Iberia is Spains largest carrier and the fourth-largest in Europe. Furthermore, it is also the leading airline on routes between Europe and Latin America, with the most flights and destinations. Based in Madrid, it operates an international network from its main bases at Madrid-Barajas Airport and Barcelona El Prat Airport. Iberia is a private company and Iberia is also a member of oneworld, the alliance of airlines, which together serves round about 700 destinations. Iberia, Compaa Area de Transportes was incorporated on 28 June 1927 and first flight operations took place on December, 14th of the same year. The airline was nationalized on 30 September 1944 and was the first airline to fly between Europe and South America after World War II. In 1981, the Boeing 747 carried over 10 million passengers in a year which was a milestone for Iberia airlines. During 2001 Iberia was privatized and shares were listed on stock exchanges. On 12 November 2009, Iberia Airlines confirmed that it had reached an agreement to merge with British Airways. On 25 April 2010, both airlines had agreed to a merger, forming the International Airlines Group, although each airline is still operating under its existing brand. (History)


(Who we are)

5.1 The Unions

The situation at Iberia is very complex. There are several trade unions which are represented by the company:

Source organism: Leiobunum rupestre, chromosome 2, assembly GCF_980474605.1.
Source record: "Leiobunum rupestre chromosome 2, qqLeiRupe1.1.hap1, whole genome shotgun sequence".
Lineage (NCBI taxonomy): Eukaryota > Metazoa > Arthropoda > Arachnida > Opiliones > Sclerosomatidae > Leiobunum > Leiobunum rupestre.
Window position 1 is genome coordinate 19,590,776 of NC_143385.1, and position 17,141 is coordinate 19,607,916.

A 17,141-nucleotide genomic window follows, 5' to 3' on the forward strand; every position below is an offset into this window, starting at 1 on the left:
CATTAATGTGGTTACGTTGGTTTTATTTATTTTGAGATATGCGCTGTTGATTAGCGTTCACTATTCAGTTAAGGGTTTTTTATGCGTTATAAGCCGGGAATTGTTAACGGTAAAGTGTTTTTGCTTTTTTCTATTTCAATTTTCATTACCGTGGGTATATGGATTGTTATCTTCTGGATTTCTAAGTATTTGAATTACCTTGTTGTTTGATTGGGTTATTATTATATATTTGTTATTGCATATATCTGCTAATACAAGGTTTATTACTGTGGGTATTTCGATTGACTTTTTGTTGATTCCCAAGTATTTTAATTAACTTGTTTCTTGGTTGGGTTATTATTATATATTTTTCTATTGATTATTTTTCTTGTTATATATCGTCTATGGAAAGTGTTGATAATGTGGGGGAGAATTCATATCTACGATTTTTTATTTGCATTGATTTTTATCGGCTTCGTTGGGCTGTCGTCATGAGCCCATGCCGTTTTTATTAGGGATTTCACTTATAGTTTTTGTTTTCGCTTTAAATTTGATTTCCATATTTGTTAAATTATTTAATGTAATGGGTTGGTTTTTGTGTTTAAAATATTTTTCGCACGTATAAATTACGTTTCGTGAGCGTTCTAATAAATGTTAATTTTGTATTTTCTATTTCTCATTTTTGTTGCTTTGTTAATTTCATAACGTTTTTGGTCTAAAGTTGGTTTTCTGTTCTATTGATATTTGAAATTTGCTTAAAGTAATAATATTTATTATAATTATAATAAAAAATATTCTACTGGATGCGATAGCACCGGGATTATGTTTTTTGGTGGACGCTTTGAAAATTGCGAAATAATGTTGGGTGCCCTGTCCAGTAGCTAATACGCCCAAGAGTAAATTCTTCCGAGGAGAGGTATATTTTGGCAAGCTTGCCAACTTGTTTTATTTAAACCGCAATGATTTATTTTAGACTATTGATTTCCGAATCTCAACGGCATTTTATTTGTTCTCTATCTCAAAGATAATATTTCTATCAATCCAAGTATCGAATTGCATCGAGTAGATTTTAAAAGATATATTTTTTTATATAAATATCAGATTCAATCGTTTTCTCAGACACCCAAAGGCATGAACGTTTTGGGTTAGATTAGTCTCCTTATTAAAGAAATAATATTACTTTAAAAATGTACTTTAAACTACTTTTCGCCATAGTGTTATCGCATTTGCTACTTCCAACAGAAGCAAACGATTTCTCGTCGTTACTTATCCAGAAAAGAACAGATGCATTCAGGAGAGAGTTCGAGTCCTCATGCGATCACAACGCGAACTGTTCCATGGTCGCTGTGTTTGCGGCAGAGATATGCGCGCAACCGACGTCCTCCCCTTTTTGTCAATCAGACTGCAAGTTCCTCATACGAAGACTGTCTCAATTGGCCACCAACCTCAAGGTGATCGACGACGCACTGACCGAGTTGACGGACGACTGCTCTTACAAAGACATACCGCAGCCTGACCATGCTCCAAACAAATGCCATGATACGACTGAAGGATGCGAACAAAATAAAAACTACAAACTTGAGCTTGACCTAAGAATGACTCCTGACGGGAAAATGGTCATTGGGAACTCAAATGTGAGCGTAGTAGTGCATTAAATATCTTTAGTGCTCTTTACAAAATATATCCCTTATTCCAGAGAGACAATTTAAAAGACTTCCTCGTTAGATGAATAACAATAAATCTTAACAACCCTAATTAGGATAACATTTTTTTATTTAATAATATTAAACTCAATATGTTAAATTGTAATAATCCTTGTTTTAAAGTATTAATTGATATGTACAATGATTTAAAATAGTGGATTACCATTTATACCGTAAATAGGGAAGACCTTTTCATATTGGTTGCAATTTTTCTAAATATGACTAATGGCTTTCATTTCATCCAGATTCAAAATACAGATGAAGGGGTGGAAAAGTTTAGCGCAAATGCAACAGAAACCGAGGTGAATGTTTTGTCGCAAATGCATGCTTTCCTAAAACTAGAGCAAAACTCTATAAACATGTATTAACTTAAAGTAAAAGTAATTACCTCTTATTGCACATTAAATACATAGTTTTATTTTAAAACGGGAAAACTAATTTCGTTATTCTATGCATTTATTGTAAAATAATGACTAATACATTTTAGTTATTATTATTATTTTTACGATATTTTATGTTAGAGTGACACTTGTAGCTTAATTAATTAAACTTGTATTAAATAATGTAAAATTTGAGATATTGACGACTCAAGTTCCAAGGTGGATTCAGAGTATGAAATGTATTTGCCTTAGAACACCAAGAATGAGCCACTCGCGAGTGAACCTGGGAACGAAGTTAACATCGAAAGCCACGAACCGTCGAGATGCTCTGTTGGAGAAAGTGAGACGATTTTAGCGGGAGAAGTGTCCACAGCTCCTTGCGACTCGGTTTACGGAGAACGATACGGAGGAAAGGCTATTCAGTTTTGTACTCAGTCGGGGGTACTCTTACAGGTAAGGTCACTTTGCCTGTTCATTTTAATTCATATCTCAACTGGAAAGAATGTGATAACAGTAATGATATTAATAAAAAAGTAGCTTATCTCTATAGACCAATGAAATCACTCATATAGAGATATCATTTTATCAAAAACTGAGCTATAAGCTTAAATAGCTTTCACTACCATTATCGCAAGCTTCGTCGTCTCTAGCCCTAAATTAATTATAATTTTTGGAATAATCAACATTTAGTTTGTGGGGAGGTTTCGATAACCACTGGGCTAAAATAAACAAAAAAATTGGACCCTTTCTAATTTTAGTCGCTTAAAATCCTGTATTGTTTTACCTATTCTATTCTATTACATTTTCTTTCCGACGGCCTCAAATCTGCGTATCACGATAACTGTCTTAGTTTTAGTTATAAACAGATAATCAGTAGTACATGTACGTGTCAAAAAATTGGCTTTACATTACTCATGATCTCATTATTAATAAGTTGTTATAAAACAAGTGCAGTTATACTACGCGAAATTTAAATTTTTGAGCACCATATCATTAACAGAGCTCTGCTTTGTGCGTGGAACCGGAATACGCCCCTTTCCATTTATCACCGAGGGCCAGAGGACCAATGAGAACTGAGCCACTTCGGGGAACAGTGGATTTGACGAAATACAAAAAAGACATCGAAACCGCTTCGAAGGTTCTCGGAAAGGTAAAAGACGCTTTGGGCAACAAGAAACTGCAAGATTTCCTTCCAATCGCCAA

* General Workers' Confederation (UGT)

* Trade Union Confederation of Workers' Commissions (CC.OO)

* Independent Union of Passenger Cabin Crew Members (SITCPLA)

* SEPLA, union among pilots

* ESTABLA Cabin Crew Union

* Spanish Union of Aeronautical Maintenance Technicians (ASETMA)

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The UGT and the CC.OO are the two major trade unions in Spain which have numerous amounts of Iberian employees.

The UGT is a major Spanish trade union, which is located in Madrid and has approximately 1,000,000 members. It was founded in 1888 and is affiliated with the Spanish Socialist Workers Party. The UGT is considered to be an institution of productive workers, organized along lines of trades and liberal professions. Soma of the core values are: Respecting freedom of thought and reaching social justice, equality and solidarity. (Nuestra historia)

The CC.OO is the largest trade union in Spain. It has even more than 1,000,000 members and is also located in Madrid. They compete with the UGT, but are claiming to be the most successful union in labour elections even though they only exist since 1976. (Quienes somos)

6. Introduction to Merger & Acquisition